A new high-sensitivity cardiac troponin helps predict adverse cardiovascular events in diabetic patients with critical limb ischemia and foot lesions, new study results suggest.
“Diabetes is strongly associated with cardiovascular complications, including coronary artery disease and peripheral artery disease, because it determinates micro- and macrovascular dysfunction through many pathophysiological mechanisms that comprehend inflammation, endothelium dysfunction, ion channels, and nervous system impairment,” the authors wrote. “Diabetic patients have a high chance to develop the most advanced form of peripheral artery disease, namely, critical limb ischemia with foot lesions […]. Cardiac adverse events are common in these patients, independently of a concomitant diagnosis of coronary artery disease, with cardiac death being the most common cause of mortality. The exacerbation of peripheral artery disease or the need of procedures further increase the risk of cardiac adverse events.”
The study, published in Frontiers of Cardiovascular Medicine, collected SPINACH scores as well as clinical, lab, and interventional data from 618 patients with diabetes and critical limb ischemia. High-sensitivity cardiac troponins were taken at hospital admission. The primary study endpoint was the cumulative occurrence of major adverse cardiovascular events (MACE), which included all-cause death, myocardial infarction, or stroke). The secondary study endpoint was all-cause mortality. Patients were followed out to one year.
According to the results, patients who were on hemodialysis had higher levels of high-sensitivity cardiac troponin (P<0.01), and patients with coronary artery disease had higher troponin values (P<0.01). The researchers reported 179 MACEs during the study period. A total of 155 patients died during the study [cause of death was cardiovascular-related in 48 patients (31%)]. High-sensitivity cardiac troponin values were higher at hospital admission in patients who had suffered MACEs compared with those who did not (P<0.001). MACE was higher in those with established coronary artery disease (P=0.04). High-sensitivity cardiac troponin was also an independent predictor of MACE (HR=2.440; 95% CI 1.706 to 3.48; P<0.001).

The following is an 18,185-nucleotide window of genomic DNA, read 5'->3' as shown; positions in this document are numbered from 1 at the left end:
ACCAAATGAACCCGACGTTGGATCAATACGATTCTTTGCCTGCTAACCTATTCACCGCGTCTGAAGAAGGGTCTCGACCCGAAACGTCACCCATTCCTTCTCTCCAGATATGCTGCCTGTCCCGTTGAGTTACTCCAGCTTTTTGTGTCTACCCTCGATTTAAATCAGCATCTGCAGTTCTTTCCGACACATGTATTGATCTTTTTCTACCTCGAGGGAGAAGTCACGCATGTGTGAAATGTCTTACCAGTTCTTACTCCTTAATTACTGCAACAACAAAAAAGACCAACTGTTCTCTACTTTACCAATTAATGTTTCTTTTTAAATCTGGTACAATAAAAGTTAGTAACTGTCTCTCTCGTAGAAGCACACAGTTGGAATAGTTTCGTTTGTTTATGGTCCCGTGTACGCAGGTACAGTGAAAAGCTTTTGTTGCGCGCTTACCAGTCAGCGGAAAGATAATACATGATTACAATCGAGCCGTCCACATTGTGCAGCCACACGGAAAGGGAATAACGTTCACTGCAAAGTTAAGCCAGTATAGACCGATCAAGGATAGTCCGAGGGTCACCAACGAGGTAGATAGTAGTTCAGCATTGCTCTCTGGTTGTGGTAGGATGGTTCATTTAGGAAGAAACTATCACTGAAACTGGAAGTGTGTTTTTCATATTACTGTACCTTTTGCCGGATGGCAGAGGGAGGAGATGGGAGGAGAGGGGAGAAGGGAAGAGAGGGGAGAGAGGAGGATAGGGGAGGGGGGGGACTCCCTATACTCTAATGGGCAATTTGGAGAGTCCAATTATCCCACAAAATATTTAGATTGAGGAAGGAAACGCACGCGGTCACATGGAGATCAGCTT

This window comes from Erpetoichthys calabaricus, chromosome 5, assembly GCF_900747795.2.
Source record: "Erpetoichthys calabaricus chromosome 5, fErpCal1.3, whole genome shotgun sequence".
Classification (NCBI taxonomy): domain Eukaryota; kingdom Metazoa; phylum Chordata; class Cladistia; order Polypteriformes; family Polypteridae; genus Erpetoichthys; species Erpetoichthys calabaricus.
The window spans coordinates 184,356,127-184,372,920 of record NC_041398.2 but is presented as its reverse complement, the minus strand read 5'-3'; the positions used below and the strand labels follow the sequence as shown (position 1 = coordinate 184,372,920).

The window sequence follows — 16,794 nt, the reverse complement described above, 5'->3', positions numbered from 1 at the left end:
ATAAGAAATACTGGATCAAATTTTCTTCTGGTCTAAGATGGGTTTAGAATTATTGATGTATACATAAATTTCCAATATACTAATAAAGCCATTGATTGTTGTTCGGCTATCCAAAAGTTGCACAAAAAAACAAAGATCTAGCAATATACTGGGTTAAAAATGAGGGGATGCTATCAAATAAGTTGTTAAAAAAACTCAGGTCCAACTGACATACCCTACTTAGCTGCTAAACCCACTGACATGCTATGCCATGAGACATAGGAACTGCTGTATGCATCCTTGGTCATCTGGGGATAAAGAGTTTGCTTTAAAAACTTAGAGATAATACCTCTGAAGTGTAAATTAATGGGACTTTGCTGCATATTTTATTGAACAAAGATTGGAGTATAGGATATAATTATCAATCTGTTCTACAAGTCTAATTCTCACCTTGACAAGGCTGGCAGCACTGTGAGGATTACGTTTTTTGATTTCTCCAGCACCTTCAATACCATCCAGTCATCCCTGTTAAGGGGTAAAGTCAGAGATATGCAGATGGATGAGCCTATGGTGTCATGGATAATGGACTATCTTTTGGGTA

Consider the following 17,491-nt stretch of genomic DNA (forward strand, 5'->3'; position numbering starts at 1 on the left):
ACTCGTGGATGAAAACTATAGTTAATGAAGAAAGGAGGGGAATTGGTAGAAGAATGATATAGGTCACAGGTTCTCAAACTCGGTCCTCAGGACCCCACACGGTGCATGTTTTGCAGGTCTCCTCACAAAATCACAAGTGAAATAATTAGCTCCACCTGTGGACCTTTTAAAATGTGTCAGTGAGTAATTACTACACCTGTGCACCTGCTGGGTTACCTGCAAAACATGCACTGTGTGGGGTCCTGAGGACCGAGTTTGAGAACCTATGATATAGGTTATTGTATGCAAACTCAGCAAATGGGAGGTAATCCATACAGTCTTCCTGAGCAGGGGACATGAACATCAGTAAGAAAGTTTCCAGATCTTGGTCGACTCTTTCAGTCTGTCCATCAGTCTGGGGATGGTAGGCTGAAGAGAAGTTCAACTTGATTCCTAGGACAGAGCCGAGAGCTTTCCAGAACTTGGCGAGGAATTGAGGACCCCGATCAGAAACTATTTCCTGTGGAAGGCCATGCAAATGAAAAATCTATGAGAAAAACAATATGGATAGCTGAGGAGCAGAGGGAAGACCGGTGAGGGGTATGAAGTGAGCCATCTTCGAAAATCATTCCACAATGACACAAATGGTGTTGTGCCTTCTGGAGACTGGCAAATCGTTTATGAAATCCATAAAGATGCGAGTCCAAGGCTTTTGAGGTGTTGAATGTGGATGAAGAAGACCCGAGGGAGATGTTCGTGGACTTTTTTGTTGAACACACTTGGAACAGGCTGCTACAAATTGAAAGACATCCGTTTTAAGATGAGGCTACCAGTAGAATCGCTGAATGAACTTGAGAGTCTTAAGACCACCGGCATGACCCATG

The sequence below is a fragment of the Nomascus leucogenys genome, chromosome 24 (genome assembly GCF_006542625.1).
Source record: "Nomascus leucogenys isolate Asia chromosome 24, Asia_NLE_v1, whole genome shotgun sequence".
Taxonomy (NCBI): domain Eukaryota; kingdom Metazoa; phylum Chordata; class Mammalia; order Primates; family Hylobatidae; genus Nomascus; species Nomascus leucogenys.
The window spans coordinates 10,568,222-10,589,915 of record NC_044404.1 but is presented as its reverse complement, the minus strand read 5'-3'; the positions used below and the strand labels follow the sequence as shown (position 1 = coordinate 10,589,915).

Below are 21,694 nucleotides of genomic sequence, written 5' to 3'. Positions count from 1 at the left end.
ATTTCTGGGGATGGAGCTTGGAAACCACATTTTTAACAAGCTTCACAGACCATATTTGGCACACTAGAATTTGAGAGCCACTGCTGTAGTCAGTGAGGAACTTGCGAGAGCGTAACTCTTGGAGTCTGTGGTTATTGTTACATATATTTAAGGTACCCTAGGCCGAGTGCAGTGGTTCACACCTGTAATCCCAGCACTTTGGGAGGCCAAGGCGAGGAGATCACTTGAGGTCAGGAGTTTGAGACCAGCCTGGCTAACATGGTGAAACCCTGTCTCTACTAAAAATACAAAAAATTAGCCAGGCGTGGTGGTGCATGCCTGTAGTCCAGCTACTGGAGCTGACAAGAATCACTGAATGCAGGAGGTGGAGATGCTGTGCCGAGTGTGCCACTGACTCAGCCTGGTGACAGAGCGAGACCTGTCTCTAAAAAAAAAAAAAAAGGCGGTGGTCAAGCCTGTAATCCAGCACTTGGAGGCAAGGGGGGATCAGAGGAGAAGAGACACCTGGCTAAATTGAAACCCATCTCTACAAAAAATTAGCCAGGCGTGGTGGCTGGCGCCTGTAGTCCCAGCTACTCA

The addition of high-sensitivity cardiac troponin to SPINACH score model also helped in prove prediction of all-cause mortality (cut-off, 42 ng/L). The best cutoff was 40 ng/L in patients with established coronary artery disease, and 25 ng/L in those without.
“Our findings are clinically relevant and can immediately be implemented in daily practice for stratification of cardiovascular risk in diabetic critical limb ischemia patients with foot lesions,” the authors wrote. “Troponin is a widespread biomarker, easy to assay, and may help to recognize diabetic critical limb ischemia patients in which preventive strategies should be more aggressive. For patients with already established critical limb ischemia group, several options for secondary prevention are available.”
Limitations included high-sensitivity cardiac troponin cut-offs not being validated in external study cohorts. Other limitations included the use of only the first troponin sample obtained (as opposed to more collected), and focusing only on patients with critical limb ischemia and foot lesions (not accounting for peripheral artery disease severity).
“In diabetic patients with critical limb ischemia and foot lesions, it is common to find high-sensitivity troponin T higher than upper reference limit,” the authors concluded. “Depending on the presence of coronary artery disease diagnosis, specific high-sensitivity cardiac troponin cut-offs predict major cardiovascular events and mortality and may help to improve the patient’s risk stratification.”